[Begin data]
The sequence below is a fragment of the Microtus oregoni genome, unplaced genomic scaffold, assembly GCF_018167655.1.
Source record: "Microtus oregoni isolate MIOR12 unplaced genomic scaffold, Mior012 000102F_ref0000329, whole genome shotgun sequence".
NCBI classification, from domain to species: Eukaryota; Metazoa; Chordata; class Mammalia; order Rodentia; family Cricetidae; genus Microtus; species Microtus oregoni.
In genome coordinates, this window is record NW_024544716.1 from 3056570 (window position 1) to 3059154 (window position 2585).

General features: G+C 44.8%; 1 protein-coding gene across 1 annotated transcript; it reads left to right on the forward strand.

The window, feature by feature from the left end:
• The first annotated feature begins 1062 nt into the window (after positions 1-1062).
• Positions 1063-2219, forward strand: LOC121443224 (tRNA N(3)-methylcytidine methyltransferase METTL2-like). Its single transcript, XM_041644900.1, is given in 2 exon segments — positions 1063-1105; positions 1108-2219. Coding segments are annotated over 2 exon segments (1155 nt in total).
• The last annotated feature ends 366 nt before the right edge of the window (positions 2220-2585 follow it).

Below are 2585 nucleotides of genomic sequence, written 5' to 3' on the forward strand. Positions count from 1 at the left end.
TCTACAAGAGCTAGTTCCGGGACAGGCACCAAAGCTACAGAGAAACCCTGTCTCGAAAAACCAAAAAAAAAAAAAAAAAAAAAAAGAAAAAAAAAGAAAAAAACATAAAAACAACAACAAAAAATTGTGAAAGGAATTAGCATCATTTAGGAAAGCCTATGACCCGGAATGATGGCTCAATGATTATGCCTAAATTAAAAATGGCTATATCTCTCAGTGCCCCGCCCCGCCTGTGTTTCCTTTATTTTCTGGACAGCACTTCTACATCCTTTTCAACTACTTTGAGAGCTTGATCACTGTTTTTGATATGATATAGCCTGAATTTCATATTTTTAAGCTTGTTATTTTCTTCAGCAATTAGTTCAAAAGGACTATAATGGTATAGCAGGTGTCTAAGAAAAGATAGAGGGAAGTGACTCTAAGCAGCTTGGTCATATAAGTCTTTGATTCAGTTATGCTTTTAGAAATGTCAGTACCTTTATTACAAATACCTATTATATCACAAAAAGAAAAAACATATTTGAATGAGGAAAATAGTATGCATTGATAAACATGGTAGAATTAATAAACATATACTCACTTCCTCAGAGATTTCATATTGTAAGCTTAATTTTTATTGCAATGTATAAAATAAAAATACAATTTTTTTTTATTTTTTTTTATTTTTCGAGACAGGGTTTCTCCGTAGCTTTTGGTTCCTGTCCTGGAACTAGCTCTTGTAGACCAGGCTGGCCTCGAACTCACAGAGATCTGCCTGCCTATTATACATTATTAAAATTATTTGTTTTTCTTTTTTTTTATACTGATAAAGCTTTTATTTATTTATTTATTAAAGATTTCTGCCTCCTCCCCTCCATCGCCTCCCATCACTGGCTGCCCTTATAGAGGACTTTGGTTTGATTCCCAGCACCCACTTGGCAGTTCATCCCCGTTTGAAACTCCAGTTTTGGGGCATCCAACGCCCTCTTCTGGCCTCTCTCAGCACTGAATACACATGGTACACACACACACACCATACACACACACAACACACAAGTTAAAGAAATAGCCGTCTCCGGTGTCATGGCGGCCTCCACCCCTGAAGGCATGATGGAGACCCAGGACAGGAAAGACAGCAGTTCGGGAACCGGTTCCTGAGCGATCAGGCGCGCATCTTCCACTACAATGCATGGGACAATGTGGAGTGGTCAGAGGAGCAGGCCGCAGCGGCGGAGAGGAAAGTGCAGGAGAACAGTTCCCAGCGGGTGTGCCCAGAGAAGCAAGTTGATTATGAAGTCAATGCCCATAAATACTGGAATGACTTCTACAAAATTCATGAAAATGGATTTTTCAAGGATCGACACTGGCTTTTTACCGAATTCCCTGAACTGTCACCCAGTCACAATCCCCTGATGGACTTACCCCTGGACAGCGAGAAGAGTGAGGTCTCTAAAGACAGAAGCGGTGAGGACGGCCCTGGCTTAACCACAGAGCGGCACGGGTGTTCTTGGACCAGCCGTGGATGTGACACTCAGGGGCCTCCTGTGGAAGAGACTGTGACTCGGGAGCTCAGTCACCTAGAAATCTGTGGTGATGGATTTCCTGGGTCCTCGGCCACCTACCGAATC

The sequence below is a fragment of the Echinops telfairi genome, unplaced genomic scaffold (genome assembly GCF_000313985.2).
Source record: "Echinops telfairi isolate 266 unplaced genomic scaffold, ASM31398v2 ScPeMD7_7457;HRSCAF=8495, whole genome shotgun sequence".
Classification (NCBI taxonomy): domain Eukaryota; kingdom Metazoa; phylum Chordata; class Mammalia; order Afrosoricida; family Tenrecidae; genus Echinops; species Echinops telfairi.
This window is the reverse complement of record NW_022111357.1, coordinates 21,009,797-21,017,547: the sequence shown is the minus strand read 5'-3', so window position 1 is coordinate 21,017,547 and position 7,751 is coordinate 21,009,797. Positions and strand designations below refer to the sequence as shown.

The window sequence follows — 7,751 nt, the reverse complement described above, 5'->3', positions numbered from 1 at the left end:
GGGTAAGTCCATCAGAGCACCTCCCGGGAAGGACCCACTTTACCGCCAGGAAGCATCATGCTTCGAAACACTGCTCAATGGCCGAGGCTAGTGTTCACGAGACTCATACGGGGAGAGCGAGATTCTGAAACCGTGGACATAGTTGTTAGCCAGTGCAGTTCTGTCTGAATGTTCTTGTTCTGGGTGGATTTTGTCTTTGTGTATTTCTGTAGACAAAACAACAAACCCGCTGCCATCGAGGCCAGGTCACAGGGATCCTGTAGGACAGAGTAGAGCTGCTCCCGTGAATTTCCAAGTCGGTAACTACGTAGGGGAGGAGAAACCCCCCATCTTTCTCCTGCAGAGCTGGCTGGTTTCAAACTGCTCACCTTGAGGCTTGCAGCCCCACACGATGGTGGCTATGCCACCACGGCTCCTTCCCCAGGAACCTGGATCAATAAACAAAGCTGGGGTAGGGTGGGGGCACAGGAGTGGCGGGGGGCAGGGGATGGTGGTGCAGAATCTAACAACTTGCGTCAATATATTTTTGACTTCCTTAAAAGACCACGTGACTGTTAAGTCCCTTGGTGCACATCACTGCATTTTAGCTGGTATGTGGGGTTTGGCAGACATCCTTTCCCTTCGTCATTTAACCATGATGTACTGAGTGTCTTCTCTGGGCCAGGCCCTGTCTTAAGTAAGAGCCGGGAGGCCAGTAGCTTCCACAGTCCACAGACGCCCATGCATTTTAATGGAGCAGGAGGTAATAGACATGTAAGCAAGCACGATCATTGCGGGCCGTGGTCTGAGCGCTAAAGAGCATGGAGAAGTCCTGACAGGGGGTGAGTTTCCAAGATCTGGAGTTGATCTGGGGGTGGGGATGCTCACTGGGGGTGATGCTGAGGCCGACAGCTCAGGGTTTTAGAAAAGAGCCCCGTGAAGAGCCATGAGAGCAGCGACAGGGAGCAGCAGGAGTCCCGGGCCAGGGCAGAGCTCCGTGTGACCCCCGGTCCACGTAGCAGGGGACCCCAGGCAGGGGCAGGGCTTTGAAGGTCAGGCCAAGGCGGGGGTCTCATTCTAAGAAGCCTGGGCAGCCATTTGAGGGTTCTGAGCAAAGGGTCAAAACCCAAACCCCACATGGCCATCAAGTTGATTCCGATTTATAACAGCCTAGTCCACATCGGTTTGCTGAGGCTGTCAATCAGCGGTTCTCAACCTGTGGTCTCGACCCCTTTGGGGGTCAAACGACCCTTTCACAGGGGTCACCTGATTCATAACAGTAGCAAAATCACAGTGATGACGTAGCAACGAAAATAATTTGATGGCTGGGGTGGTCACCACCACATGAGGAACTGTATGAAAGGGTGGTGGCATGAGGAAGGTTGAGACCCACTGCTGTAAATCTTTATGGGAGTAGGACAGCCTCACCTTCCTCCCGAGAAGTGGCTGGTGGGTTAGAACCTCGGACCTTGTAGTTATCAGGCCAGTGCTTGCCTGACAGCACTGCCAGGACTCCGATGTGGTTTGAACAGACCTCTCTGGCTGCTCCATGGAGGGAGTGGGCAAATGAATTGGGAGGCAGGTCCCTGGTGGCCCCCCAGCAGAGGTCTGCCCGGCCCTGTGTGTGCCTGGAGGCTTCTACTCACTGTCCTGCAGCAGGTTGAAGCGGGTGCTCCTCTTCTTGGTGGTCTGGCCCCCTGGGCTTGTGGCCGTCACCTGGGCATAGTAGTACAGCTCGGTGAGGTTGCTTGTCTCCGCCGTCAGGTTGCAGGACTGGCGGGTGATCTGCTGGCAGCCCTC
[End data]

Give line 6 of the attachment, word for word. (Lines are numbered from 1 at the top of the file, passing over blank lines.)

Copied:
The window, feature by feature from the left end: